For many of us, this will be a refresher, but there's really no limit on the number of times you can remind yourself of these smart campfire safety habits.
Ask yourself, is a fire really necessary?
Our goal as outdoor good stewards is to, above all else, leave no trace. Campfires are cozy and wonderful, but depending on where you are, it might be smarter and more considerate of your environment to forego the campfire in lieu of some warm, headlamp-lit reading and camp stove-cooked food in your cozy sleeping bag. Fires also might be against the rules, depending on where you are, so be sure to familiarize yourself with the local usage restrictions before venturing out.
Whenever possible, use existing campfire rings
If you find yourself in an established camping area with a clearly well-loved campfire ring, always opt to use that versus setting up camp and sparking some kindling in an untrampled environment.
Assess your campfire from a 360-degree perspective
It's pretty obvious that choosing a campfire spot next to some dry tall grasses or brush is probably ill-advised. Don't forget to look at all vantage points, though -- especially upward. Flames reach upward, sparks fly, and low-hanging tree branches can get caught in the crossfire. Make sure your spot is level and a considerable distance from any hills. And be sure to keep your extra firewood a good distance (at least 5 feet) away from your fire.
Keep it under control
A good rule of thumb is to keep your structure below 3 feet high and to not let your campfire space be wider than 4 feet. Always ring your campfire with large, clean rocks, too, and if you're building a new fire spot, dig several inches into the dirt (having cleared the brush away, of course) and use that dirt to further ring your fire.
Know the difference between dirt and duff
Duff is a layer of decomposing wood that can be found below the layers of pine and dirt on the forest floor. It looks like dirt, but it's not, and it can burn. It can sneakily allow embers to smolder for days, oftentimes underground, until it gets hot enough to produce flames. Be vigilant for duff!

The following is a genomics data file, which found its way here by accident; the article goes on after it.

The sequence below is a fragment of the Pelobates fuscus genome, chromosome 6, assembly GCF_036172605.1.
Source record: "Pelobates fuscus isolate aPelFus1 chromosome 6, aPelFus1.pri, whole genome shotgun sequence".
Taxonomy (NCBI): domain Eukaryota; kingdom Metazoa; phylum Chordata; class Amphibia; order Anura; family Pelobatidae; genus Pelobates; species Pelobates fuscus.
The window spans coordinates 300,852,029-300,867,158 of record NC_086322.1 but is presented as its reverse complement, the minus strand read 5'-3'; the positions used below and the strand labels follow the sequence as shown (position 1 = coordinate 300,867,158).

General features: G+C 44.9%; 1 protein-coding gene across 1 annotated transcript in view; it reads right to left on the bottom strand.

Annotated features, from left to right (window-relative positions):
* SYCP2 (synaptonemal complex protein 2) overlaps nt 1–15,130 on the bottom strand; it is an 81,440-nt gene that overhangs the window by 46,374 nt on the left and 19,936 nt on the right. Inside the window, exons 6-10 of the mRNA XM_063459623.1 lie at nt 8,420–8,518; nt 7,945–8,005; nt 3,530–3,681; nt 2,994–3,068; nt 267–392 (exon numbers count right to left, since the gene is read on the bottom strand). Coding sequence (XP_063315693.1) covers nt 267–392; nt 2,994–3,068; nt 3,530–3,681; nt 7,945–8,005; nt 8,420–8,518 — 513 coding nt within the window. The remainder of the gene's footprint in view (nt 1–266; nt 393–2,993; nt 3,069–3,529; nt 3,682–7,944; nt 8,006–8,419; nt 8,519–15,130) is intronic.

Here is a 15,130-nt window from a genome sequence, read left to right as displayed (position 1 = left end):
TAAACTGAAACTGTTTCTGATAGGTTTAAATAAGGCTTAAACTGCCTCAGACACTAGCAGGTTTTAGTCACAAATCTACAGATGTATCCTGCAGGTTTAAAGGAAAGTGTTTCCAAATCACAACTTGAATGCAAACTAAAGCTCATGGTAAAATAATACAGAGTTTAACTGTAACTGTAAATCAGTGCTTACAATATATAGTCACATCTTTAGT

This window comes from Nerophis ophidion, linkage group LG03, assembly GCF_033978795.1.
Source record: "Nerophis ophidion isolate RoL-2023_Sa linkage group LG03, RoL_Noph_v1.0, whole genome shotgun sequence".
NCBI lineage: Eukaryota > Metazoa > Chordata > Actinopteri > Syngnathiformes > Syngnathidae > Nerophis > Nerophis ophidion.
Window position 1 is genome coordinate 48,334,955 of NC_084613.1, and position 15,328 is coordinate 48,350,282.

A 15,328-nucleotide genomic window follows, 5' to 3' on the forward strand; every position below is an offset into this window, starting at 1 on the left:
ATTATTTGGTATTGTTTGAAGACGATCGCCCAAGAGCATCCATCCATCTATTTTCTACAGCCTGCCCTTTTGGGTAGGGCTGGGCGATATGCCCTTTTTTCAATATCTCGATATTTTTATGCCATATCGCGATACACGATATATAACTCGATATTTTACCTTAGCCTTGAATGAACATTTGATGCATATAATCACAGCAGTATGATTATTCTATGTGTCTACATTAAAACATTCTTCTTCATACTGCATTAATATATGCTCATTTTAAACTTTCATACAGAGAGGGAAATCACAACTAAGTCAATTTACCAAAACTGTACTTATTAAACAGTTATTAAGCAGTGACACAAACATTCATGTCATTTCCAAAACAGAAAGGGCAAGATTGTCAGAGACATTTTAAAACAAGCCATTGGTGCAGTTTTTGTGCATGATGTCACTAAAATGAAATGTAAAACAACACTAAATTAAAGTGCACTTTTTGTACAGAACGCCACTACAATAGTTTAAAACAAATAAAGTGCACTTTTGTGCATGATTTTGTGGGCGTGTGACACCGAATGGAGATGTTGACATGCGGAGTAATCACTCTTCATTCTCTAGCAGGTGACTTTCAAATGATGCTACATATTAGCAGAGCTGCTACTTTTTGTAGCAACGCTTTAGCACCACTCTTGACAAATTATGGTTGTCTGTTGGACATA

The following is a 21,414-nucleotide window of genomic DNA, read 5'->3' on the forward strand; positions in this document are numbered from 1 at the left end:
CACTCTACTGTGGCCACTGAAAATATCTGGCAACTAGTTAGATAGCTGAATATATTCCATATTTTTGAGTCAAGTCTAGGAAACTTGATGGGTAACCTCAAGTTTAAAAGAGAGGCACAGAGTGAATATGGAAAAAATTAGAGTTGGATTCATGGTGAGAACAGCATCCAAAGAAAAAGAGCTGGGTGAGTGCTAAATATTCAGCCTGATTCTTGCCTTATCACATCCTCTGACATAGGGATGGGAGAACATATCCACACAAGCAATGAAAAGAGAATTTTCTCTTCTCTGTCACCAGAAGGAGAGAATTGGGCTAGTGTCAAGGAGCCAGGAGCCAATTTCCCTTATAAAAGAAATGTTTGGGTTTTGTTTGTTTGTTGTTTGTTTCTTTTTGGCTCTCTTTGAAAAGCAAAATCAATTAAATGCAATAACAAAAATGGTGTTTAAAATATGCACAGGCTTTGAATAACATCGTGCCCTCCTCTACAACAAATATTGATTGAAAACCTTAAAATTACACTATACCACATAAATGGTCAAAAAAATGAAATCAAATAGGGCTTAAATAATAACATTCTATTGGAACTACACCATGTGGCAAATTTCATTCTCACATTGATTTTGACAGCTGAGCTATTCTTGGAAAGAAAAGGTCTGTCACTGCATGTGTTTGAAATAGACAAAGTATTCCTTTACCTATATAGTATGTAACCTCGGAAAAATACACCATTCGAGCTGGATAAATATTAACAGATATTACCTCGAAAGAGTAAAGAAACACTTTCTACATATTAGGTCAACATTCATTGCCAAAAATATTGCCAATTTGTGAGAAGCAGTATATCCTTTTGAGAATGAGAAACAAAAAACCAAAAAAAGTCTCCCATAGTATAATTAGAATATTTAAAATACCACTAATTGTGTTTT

Never leave your fire unattended
No, not even to take a quick cat nap or potty break. If you are alone and unable to attend to your fire, don't start one or put it out. If you're with others, always have someone on campfire duty, and make sure everyone knows the seriousness of this responsibility. Winds change quickly, and a stiff breeze can easily cause a fire to spread.
Keep a large bucket of water handy
No explanation needed here!
Drown your fire when you're done
Allow yourself a half hour before you want to go to bed to drown the fire and to ensure it's fully saturated before retiring for the night. Never let the fire burn down on its own, and use your trowel to stir up the pieces of wood, coal and ash. Make sure the entire campfire space is cool to touch before calling it quits, and never use dirt to smother the fire, as dirt can hide and smolder for hours.
Do a final check before leaving for good
Sure, you may think you put out your fire the night before, but take a few minutes to recheck the area for warm spots, and to assess the surrounding space for stray embers. Fire is tricky and unpredictable, and a couple extra minutes can make all the difference.
We all know it's our responsibility to prevent forest fires, so do your part and practice safe campfire habits the next time you spend an evening outdoors. Not only will you do your part as a steward of the outdoors, you'll also protect yourself against the potential costs of fire suppression and damage caused by negligence.
For a fun way to teach kids campfire basics, take a look at this blog post.